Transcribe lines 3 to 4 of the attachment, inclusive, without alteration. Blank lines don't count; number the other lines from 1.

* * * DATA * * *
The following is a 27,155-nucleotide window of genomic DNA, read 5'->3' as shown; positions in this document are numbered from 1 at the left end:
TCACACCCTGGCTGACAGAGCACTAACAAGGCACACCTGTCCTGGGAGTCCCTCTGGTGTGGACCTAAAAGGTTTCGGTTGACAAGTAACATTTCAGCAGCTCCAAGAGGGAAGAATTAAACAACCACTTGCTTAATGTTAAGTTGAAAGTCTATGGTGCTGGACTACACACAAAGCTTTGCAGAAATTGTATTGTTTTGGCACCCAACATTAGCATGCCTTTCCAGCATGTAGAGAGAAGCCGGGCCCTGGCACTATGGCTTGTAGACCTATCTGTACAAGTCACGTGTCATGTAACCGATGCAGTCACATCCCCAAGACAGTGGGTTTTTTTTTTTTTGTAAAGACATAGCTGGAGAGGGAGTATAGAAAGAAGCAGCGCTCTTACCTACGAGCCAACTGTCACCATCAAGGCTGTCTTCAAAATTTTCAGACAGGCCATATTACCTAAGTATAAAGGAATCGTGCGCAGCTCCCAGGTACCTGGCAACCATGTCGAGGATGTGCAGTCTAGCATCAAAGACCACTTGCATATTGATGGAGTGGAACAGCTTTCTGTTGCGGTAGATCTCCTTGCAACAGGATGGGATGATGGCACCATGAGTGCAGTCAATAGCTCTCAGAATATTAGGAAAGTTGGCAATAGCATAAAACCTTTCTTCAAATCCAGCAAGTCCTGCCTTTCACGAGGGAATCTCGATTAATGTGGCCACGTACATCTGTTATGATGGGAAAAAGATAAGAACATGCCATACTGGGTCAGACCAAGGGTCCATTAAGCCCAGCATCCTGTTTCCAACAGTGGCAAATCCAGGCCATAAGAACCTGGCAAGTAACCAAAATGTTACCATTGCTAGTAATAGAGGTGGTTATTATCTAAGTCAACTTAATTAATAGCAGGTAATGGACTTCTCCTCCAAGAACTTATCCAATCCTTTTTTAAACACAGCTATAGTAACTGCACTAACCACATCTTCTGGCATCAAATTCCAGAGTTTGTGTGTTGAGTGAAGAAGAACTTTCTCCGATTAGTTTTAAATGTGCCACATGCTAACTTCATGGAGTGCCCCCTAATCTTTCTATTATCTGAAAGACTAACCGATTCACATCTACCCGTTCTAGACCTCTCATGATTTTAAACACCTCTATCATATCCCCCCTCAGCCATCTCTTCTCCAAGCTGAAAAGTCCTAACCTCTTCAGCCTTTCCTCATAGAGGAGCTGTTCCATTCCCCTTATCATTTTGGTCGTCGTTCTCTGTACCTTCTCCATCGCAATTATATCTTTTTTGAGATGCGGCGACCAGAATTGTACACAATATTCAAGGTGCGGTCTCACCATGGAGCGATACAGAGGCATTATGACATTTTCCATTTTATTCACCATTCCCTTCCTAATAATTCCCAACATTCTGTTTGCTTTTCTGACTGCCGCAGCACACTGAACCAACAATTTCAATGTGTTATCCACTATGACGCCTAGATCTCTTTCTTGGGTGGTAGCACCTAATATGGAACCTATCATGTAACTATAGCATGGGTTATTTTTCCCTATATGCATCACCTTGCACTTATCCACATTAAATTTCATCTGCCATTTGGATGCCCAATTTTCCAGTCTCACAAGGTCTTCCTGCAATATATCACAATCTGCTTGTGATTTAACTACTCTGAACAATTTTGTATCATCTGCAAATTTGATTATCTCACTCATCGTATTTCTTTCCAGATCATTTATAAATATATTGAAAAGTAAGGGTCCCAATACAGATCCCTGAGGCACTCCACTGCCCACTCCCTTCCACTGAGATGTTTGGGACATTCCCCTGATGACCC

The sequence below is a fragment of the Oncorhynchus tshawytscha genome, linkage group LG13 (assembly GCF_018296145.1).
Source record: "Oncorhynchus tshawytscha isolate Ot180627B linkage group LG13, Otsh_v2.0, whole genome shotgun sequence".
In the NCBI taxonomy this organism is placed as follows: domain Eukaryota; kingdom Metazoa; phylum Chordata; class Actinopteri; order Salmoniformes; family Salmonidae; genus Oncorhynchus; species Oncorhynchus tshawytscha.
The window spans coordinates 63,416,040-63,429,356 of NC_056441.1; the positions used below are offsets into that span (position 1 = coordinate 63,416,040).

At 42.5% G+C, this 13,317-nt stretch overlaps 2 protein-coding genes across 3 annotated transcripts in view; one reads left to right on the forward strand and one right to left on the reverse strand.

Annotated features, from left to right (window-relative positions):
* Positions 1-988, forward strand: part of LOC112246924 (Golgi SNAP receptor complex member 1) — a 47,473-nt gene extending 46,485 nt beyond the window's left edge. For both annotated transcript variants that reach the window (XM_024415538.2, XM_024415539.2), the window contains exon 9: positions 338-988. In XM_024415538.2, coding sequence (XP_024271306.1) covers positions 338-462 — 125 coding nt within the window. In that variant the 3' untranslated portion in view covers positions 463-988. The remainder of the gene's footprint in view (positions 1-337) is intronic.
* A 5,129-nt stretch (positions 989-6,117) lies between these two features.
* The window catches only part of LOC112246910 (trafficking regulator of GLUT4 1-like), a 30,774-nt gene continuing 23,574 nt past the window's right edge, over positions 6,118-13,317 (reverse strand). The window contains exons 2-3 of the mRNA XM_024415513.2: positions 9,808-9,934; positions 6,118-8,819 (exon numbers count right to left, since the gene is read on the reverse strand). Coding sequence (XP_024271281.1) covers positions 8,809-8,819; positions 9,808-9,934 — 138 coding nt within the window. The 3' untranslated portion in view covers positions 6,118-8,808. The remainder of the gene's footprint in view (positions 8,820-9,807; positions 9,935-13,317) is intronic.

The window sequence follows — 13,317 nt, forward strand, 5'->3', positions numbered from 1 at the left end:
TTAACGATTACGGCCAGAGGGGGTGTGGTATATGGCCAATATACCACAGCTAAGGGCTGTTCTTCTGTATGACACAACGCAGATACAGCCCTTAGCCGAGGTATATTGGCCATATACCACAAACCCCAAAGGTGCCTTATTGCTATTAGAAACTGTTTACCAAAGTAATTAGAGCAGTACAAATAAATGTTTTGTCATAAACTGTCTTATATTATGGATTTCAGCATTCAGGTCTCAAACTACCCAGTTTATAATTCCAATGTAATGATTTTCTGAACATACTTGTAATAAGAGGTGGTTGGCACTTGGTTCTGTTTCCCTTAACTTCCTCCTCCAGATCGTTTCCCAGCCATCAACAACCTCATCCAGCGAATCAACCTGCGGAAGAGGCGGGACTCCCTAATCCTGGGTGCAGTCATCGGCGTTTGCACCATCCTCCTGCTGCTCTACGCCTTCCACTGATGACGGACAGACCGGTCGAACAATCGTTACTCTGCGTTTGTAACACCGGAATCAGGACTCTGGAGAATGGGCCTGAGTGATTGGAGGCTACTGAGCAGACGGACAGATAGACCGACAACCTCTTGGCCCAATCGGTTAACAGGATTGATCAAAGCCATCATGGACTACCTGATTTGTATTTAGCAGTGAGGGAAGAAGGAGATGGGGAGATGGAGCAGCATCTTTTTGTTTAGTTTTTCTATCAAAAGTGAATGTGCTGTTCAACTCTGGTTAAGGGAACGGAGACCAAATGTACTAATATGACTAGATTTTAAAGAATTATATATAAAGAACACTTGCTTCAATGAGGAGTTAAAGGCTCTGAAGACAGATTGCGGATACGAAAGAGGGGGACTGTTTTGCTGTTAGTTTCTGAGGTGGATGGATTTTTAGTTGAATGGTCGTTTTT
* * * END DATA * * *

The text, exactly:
The sequence below is a fragment of the Oncorhynchus tshawytscha genome, linkage group LG13 (assembly GCF_018296145.1).
Source record: "Oncorhynchus tshawytscha isolate Ot180627B linkage group LG13, Otsh_v2.0, whole genome shotgun sequence".